A team of scientists at the Universitat Autonoma de Barcelona (UAB) has demonstrated that the peptide R9, formed by a specific type of amino acid (arginine), can encapsulate genetic material, assemble itself with other identical molecules to form nanoparticles, and enter directly into the cell nucleus to release the material it contains. The nanoparticles have the shape of a disk, with a diameter of 20 nm. and a height of… read more

Endangered species’ DNA stored on ‘Ark’

July 27, 2004

Britain’s “Frozen Ark” project hopes to collect frozen DNA and tissue specimens from thousands of endangered species.

Like Noah, the scientists harbor hopes of repopulating the Earth.

With about 10,000 species listed as in danger of extinction, the ark will fill quickly.

New implant may ‘bring music to the deaf’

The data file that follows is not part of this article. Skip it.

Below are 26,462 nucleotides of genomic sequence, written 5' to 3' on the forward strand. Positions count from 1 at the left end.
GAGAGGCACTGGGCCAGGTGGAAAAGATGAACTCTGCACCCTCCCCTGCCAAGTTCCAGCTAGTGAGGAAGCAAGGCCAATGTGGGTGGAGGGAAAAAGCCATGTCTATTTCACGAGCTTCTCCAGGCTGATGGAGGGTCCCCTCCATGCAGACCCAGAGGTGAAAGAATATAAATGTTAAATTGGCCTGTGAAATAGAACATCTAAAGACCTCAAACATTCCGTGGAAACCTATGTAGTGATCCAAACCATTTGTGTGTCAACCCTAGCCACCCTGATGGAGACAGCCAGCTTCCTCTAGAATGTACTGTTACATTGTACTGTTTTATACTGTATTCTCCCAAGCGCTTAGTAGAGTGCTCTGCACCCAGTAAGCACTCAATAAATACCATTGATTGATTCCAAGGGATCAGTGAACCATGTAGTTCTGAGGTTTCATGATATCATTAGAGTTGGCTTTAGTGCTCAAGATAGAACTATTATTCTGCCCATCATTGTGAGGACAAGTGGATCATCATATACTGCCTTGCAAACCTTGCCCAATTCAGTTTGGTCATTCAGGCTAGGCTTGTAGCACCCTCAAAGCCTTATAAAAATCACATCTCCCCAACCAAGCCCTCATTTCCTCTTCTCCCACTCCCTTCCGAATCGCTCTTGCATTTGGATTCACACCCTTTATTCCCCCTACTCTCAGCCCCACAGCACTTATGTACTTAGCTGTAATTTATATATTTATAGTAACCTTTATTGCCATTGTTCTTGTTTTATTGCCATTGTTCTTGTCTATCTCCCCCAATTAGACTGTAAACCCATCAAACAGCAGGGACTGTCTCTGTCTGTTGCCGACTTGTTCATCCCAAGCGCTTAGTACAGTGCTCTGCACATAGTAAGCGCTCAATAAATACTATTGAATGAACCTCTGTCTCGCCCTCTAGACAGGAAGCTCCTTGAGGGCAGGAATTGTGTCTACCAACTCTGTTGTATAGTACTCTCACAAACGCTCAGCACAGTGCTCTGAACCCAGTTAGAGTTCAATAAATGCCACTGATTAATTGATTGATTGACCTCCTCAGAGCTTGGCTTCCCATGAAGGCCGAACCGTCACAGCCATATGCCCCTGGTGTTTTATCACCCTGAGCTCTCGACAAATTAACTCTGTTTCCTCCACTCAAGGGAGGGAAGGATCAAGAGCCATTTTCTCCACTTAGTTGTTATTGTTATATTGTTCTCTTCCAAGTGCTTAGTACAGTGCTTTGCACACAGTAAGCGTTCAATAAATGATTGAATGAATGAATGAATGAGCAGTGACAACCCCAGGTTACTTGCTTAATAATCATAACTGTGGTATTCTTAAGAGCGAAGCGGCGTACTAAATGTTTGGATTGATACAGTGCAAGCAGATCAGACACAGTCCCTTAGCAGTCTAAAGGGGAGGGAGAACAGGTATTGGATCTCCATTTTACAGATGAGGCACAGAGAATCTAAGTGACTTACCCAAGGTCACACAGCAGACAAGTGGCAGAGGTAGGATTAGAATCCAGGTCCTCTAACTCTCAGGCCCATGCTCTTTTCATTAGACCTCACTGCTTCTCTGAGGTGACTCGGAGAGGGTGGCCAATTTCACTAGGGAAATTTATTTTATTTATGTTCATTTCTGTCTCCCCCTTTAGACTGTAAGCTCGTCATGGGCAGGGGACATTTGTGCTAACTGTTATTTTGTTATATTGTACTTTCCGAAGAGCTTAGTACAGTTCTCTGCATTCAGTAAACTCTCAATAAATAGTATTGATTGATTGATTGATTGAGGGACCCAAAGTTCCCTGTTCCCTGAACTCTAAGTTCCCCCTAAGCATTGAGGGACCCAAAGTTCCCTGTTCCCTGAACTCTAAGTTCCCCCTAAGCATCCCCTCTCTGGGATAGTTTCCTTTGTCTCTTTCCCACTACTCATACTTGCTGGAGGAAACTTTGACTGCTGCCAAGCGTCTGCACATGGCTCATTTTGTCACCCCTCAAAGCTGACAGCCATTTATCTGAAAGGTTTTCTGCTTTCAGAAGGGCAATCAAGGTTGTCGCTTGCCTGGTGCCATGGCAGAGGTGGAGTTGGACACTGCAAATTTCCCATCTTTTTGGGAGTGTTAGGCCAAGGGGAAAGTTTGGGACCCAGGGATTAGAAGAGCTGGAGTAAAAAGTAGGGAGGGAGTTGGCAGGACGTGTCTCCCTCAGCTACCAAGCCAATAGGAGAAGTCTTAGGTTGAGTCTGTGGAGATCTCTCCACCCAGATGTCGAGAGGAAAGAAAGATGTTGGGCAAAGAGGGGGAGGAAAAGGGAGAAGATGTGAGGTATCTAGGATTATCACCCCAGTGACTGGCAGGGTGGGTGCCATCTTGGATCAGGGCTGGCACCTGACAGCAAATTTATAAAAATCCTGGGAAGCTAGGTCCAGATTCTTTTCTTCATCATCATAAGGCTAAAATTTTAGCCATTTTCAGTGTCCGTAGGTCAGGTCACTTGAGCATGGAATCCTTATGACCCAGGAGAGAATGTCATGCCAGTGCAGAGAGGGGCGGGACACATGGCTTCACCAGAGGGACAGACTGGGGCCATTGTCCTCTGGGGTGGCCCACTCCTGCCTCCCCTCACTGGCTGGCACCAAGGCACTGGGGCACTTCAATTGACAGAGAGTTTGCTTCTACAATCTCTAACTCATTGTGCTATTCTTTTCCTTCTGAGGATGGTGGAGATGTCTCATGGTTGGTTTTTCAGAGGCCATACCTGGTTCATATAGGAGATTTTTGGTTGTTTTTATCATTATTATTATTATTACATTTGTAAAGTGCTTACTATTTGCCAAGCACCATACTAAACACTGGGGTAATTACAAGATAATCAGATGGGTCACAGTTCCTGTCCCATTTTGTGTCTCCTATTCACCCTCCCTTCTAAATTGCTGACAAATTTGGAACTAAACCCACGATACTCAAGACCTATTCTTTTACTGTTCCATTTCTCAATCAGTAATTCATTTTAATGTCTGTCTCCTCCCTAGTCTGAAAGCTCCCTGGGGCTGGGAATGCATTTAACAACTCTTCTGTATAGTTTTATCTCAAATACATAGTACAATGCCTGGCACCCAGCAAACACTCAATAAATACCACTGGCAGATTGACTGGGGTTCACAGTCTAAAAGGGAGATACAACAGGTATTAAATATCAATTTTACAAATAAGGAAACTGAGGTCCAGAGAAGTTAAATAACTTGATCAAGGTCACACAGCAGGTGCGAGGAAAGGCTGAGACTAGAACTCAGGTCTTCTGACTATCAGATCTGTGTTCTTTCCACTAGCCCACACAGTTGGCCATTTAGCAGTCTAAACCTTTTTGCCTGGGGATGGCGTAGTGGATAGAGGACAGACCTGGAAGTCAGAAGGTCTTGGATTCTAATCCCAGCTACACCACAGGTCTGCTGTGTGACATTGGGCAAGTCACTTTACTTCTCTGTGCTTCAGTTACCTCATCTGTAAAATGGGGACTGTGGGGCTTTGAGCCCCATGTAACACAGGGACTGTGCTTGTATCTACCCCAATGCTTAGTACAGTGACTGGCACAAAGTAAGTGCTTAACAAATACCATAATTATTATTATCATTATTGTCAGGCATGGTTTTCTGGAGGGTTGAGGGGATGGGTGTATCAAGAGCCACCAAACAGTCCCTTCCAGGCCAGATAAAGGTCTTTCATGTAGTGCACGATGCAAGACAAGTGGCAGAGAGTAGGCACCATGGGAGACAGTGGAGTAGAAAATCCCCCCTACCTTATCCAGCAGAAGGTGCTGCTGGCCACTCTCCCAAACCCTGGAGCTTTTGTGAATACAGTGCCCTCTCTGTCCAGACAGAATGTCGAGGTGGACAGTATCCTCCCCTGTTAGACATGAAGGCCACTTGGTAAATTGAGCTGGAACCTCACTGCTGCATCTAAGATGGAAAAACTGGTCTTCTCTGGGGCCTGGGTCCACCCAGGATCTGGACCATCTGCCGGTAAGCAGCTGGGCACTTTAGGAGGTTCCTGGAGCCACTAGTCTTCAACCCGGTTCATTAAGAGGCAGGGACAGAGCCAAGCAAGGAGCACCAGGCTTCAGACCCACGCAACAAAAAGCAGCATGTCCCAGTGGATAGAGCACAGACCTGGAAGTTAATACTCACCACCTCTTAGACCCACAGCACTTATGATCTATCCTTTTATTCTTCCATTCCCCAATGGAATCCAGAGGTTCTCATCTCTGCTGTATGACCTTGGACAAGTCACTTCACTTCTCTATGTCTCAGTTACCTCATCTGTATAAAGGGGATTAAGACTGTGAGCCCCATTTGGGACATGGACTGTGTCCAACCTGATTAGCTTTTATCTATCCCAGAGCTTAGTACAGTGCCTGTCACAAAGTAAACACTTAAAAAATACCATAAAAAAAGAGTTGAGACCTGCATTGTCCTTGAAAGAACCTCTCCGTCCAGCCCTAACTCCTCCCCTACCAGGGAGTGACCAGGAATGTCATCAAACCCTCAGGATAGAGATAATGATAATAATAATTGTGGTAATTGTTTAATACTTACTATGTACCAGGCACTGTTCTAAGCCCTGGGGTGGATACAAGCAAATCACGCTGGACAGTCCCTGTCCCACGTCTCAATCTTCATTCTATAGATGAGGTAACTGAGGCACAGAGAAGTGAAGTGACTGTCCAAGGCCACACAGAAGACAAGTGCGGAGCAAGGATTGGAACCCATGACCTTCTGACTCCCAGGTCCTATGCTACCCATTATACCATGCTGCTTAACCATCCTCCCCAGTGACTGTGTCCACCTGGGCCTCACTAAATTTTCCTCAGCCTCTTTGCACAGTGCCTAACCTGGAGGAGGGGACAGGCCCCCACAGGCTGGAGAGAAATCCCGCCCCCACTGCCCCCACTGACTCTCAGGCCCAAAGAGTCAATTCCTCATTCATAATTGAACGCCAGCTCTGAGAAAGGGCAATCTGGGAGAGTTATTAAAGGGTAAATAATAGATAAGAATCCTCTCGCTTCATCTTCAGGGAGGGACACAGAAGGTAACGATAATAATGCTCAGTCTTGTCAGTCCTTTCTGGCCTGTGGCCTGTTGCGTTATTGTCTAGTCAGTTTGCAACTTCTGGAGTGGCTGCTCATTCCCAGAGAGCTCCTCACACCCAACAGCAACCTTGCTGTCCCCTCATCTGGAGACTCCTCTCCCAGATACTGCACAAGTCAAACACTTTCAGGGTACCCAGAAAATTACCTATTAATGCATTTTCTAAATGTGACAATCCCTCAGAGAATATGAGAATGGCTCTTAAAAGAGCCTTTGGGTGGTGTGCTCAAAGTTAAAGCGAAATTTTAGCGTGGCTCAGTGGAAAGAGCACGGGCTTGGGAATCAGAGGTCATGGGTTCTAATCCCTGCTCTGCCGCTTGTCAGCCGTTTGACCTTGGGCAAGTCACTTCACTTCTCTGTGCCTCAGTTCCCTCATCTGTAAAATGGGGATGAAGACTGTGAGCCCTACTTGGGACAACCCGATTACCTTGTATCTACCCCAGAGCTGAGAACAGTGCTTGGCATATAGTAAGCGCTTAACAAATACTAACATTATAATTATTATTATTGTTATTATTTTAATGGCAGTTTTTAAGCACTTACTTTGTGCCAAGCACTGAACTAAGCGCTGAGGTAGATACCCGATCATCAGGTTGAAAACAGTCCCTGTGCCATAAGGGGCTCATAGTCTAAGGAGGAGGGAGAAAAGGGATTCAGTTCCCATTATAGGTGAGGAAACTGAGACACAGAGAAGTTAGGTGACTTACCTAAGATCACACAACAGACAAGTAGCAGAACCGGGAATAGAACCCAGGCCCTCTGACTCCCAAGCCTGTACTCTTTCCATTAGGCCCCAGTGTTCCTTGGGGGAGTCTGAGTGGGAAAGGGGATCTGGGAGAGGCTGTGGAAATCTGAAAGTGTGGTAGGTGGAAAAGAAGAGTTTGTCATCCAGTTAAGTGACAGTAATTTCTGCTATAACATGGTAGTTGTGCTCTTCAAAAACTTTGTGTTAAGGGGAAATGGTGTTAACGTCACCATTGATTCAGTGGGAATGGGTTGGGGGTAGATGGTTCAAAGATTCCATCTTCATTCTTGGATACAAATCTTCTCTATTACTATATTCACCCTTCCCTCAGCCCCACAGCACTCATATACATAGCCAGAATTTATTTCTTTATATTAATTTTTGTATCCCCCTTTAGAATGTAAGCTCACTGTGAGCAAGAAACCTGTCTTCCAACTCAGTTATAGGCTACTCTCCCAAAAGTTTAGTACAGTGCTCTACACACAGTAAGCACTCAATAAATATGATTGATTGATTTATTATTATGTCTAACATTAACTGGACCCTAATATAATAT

June 13, 2007

A simple change to the design of “bionic ear” implants dramatically improves the quality of sound they provide, say University of Michigan and University of California, San Francisco researchers who have tested a prototype on cats.

The new device bypasses the cochlear and instead connects directly to the nerves that carry information to the brain.

Supplying the World’s Energy Needs with Light and Water

May 10, 2007

Understanding how photosynthesis works, thinks Daniel Nocera, professor of chemistry at MIT, could lead to ways to produce and store solar energy in forms that are practical for powering cars and providing electricity even when the sun isn’t shining.

New Ways to Boost Memory

December 11, 2008

EnVivo Pharmaceuticals, a drug company based in Watertown, MA, is developing histone deacetylase (HDAC) inhibitors (to enable gene expression) that are more potent than existing ones and can easily enter the brain; its lead HDAC inhibitor can enhance both short- and long-term memory in mice.

While scientists don’t yet know exactly how this epigenetic regulation affects memory, the theory is that certain triggers, such as exercise, visual stimulation, or… read more